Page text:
Fire on the Peninsula

A Fairy Tale of Protest and Legal Change in the Western Lands

Tan yn Llyn

This is a fairy tale of protest and legal change in the Western Lands in the fading days of Empire, but as Scheherazade might say, there is much that can be learnt from these never-ending stories of interesting deeds and powerful metaphor.

This history is set in the far Western lands, and tells of the Cymraeg and the Englanders, in the last days of Empire. For centuries the Cymraeg people had lived in the far Western Lands, but many years since, a warrior king of the Englanders had conquered their land and laid the people under a severe yoke. The Englanders made light of the customs and language of the Cymraeg, believing that their own Englander ways were superior.

There came a time when a great war threatened through all the lands, and the Englanders sought to prepare for conflict. They thought to use their bombs and to train their soldiers in the art of bombs and their explosion. A place was sought for a school for the bombardiers, and the Englanders found such a place at Penyberth on a far peninsula of the old Cymraeg lands, known as Llyn, pointing out into the distant seas. Penyberth was an old farmstead, revered among the Cymraeg people as special in their culture and worship, as a place of protest, conscience and pilgrimage. The Cymraeg were dismayed at the desecration of this noble place and there was widespread objection to the policy of the Englanders. Many of the Cymraeg now called for their own nation and to renounce the use of weapons. But the Englanders took no heed, unwilling to build the school for bombardiers  in their own lands, thinking it was better placed in the wilder landscape of the Cymraeg.

Finally, three leaders of the protest went at night to the place of construction at Penyberth where the ancient farmstead had been laid waste for the new school, and there they started a great fire. The blaze lit up the dark sky over the land and sea and struck awe into the people of the Western Lands. After the blaze had reduced the new works to a cinder, the Cymraeg burners presented themselves to the officers of the Englanders, saying quietly, ‘Now do with us what you will’.

There was outrage among the Englanders, who took the burners before the nearby courtroom in Caernarfon, charging them with the crimes of burning and destruction. But the jurors of the Court were Cymraeg people, who could not agree that the burners had carried out the burning as a crime, so that the Court proclaimed their innocence. The judge in the Court had ridiculed the language of the Cymraeg when spoken at the trial, and in anger ordered the trial to move to the great Court of the Englanders in London, which was the chief city of the Englander people. The burners willingly accepted this fate, and the jurors in the Court in London quickly agreed that the crimes had been committed and that the burners should be punished for their act of destruction. So they were each ordered to the prison of the Englanders, where they continued to call for respect for their culture and protest against the resort to armed weapons. And when in time they were freed from the prison, they returned to the Cymraeg lands to be welcomed by large gatherings of the people, who proclaimed them as heroes of a rightful cause.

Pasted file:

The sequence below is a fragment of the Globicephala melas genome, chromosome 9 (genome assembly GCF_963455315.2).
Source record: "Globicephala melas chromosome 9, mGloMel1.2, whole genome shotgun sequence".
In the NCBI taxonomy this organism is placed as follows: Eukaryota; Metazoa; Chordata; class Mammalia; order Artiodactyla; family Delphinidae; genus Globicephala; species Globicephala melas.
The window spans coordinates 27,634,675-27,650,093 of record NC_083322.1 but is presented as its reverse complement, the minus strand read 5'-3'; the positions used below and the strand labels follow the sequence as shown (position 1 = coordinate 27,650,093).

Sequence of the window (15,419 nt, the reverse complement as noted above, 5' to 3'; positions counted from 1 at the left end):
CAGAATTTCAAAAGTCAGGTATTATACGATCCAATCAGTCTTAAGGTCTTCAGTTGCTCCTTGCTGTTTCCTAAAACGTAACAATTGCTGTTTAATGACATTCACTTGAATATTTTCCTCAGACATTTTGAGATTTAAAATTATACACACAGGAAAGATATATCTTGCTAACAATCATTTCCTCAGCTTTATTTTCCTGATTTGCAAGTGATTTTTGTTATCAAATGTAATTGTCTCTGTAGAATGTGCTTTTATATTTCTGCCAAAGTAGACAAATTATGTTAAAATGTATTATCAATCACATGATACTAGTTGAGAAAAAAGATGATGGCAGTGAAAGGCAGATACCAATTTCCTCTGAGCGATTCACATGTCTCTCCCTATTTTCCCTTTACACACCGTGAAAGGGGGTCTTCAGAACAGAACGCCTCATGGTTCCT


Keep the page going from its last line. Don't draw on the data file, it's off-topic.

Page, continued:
And in the years that followed many people among the Englanders and also in other lands thought  further about these matters. There came then a time when the people and governments in many lands renounced the use of weapons  and destructive explosions in the resolution of disputes between nations and peoples. Also in the course of time the Englanders and other peoples grew to respect the use of different languages and different customs. And the Cymraeg people gained the right to use their own language in their courts and their documents, and to live again according to some of their own customs and laws. Nor then did the protesters have the need to use fire in their argument, and at night the peninsula at Llyn sparkled only with the peaceful lights of the homesteads.   

Aficionados of Celtic and colonial history and the development of international and human rights law will recognise the episode of Tan yn Llyn, the dramatic protest of Welsh Nationalists and pacifists in 1936, now regarded as a seminal episode in the development of Welsh nationalist sentiment during the twentieth century,  the emergence of Plaid Cymru as a political force and constitutional change in the United Kingdom. This is part of the wider story about political protest and the resort to violence, whether directed at people or property, in the resolution of disputes. There is a history lesson about change in ethical argument and legal solutions, and how such change may happen only gradually, although kicked forward sometimes by dramatic episodes, not least the global conflict of 1939-1945. The burning at Penyberth and the subsequent trials can be studied in detail in the contemporary account written by Professor Dafydd Jenkins under the title Tan yn Llyn  (1937), translated into English by Ann Corkett as A Nation on Trial, and commented on more recently by Judge Nicholas Cooke in his reminiscence in Canmlwyddiant, Cyfraith A Chymreictod, A celebration of the life and work of Dafydd Jenkins (Welsh Legal History Society, 2011).